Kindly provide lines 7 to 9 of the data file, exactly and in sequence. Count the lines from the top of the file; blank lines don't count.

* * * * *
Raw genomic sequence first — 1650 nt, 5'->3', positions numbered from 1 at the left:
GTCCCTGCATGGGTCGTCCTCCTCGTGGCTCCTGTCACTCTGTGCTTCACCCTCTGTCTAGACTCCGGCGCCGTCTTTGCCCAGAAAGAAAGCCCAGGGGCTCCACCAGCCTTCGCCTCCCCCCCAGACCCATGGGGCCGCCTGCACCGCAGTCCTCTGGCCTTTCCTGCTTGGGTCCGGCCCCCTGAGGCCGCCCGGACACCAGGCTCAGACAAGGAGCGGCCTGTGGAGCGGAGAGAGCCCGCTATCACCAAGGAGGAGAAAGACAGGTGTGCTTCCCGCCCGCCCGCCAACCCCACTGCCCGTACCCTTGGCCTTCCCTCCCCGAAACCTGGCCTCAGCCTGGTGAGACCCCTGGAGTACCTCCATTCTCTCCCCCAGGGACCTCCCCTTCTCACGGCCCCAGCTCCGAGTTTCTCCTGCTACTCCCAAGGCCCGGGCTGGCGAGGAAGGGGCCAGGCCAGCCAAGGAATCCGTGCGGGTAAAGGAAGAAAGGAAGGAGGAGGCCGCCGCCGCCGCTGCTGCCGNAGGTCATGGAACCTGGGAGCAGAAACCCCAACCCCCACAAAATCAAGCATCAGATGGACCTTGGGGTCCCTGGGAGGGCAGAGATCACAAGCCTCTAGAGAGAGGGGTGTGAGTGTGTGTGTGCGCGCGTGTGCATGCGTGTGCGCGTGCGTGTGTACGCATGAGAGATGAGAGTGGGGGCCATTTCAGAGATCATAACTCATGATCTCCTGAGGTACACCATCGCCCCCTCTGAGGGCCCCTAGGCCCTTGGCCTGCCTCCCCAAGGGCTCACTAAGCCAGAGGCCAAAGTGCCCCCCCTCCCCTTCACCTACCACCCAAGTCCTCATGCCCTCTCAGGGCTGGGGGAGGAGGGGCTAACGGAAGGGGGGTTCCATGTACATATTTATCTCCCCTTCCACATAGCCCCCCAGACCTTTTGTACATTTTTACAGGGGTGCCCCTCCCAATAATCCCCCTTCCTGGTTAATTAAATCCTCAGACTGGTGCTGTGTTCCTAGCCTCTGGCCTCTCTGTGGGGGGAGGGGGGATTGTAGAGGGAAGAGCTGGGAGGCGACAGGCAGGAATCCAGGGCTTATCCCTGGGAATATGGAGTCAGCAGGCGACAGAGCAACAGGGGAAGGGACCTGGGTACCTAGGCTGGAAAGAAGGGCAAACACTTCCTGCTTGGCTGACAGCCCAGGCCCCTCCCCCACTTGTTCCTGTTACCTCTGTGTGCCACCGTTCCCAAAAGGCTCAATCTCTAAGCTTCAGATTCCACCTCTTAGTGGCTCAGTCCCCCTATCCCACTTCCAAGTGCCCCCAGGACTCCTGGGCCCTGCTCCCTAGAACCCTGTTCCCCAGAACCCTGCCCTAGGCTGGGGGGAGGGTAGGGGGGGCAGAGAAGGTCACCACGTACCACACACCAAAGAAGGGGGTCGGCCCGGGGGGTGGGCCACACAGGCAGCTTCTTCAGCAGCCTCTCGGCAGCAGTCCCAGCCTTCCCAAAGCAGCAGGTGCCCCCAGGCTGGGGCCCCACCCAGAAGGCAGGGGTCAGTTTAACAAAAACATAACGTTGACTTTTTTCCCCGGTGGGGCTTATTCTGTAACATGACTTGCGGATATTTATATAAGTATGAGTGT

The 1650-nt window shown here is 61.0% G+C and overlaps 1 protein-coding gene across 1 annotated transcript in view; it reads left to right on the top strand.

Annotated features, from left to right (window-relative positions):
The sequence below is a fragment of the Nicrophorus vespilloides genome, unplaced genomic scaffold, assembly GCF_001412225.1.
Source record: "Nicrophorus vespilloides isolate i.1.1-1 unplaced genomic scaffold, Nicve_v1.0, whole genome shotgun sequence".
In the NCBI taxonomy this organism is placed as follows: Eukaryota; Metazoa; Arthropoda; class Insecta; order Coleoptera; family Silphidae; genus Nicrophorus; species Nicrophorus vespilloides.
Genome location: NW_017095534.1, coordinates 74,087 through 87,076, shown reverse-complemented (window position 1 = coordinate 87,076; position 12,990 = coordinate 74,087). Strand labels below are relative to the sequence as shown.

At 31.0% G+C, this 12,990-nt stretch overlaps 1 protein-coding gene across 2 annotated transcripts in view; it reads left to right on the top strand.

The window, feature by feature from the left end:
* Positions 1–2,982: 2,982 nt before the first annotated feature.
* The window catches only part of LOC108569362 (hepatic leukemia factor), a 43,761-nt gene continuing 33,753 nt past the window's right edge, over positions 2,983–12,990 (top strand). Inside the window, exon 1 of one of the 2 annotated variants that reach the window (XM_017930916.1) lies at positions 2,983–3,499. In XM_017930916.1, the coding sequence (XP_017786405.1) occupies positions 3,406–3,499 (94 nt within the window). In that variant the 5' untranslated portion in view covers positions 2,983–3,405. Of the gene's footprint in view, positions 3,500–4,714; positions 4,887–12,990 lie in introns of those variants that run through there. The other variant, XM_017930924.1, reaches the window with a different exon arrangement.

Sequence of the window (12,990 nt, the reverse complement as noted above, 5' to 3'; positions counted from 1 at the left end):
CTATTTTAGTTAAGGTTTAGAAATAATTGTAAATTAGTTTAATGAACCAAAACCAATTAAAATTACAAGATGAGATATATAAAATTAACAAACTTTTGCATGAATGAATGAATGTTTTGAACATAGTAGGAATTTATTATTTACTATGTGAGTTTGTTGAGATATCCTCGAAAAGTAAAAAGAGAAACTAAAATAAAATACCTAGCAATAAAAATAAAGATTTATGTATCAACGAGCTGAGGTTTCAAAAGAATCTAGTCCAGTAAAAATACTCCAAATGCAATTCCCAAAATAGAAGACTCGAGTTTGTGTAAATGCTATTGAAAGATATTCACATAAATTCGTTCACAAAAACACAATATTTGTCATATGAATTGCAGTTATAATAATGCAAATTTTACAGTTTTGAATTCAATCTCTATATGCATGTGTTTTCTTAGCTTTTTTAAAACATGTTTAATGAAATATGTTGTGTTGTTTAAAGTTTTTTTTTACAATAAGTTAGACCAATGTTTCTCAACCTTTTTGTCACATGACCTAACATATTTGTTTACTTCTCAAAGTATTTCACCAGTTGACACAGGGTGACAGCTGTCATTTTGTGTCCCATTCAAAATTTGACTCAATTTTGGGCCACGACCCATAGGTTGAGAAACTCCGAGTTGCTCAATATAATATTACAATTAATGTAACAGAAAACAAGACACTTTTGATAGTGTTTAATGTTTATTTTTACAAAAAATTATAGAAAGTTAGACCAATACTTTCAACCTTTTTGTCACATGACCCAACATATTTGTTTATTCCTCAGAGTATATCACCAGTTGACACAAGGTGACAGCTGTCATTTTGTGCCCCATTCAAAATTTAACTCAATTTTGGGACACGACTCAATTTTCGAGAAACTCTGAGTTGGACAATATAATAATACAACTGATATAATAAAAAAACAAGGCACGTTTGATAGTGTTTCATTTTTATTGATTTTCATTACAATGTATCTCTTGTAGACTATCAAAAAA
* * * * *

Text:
In the NCBI taxonomy this organism is placed as follows: Eukaryota; Metazoa; Arthropoda; class Insecta; order Coleoptera; family Silphidae; genus Nicrophorus; species Nicrophorus vespilloides.
Genome location: NW_017095534.1, coordinates 74,087 through 87,076, shown reverse-complemented (window position 1 = coordinate 87,076; position 12,990 = coordinate 74,087). Strand labels below are relative to the sequence as shown.

At 31.0% G+C, this 12,990-nt stretch overlaps 1 protein-coding gene across 2 annotated transcripts in view; it reads left to right on the top strand.